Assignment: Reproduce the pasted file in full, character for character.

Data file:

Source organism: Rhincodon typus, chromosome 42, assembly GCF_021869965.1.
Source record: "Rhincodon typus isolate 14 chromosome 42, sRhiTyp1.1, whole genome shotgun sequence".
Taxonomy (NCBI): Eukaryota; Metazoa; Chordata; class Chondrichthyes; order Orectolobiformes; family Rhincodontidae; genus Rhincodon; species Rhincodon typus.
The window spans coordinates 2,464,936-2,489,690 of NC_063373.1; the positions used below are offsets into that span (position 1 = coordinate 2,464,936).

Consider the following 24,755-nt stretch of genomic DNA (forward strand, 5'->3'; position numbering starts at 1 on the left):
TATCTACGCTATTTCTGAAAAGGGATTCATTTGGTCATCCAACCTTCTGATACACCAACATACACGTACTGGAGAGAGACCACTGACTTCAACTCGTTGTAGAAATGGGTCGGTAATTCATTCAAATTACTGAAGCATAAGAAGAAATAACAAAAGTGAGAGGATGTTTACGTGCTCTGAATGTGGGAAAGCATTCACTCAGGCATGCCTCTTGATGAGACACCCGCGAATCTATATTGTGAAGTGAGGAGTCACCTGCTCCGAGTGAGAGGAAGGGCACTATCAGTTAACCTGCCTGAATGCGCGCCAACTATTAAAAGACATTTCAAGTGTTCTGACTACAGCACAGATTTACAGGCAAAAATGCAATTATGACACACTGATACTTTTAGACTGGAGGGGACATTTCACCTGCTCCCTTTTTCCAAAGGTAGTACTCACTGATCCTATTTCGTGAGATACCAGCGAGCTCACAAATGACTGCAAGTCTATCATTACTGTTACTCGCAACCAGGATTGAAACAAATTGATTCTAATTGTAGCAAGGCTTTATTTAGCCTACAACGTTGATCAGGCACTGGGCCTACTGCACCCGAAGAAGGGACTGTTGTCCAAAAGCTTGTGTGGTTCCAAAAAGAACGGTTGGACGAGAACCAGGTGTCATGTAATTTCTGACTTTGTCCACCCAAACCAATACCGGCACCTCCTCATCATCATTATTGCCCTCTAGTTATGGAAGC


Source organism: Rhincodon typus, chromosome 42, assembly GCF_021869965.1.
Source record: "Rhincodon typus isolate 14 chromosome 42, sRhiTyp1.1, whole genome shotgun sequence".
Taxonomy (NCBI): Eukaryota; Metazoa; Chordata; class Chondrichthyes; order Orectolobiformes; family Rhincodontidae; genus Rhincodon; species Rhincodon typus.
The window spans coordinates 2,464,936-2,489,690 of NC_063373.1; the positions used below are offsets into that span (position 1 = coordinate 2,464,936).

Consider the following 24,755-nt stretch of genomic DNA (forward strand, 5'->3'; position numbering starts at 1 on the left):
TATCTACGCTATTTCTGAAAAGGGATTCATTTGGTCATCCAACCTTCTGATACACCAACATACACGTACTGGAGAGAGACCACTGACTTCAACTCGTTGTAGAAATGGGTCGGTAATTCATTCAAATTACTGAAGCATAAGAAGAAATAACAAAAGTGAGAGGATGTTTACGTGCTCTGAATGTGGGAAAGCATTCACTCAGGCATGCCTCTTGATGAGACACCCGCGAATCTATATTGTGAAGTGAGGAGTCACCTGCTCCGAGTGAGAGGAAGGGCACTATCAGTTAACCTGCCTGAATGCGCGCCAACTATTAAAAGACATTTCAAGTGTTCTGACTACAGCACAGATTTACAGGCAAAAATGCAATTATGACACACTGATACTTTTAGACTGGAGGGGACATTTCACCTGCTCCCTTTTTCCAAAGGTAGTACTCACTGATCCTATTTCGTGAGATACCAGCGAGCTCACAAATGACTGCAAGTCTATCATTACTGTTACTCGCAACCAGGATTGAAACAAATTGATTCTAATTGTAGCAAGGCTTTATTTAGCCTACAACGTTGATCAGGCACTGGGCCTACTGCACCCGAAGAAGGGACTGTTGTCCAAAAGCTTGTGTGGTTCCAAAAAGAACGGTTGGACGAGAACCAGGTGTCATGTAATTTCTGACTTTGTCCACCCAAACCAATACCGGCACCTCCTCATCATCATTATTGCCCTCTAGTTATGGAAGC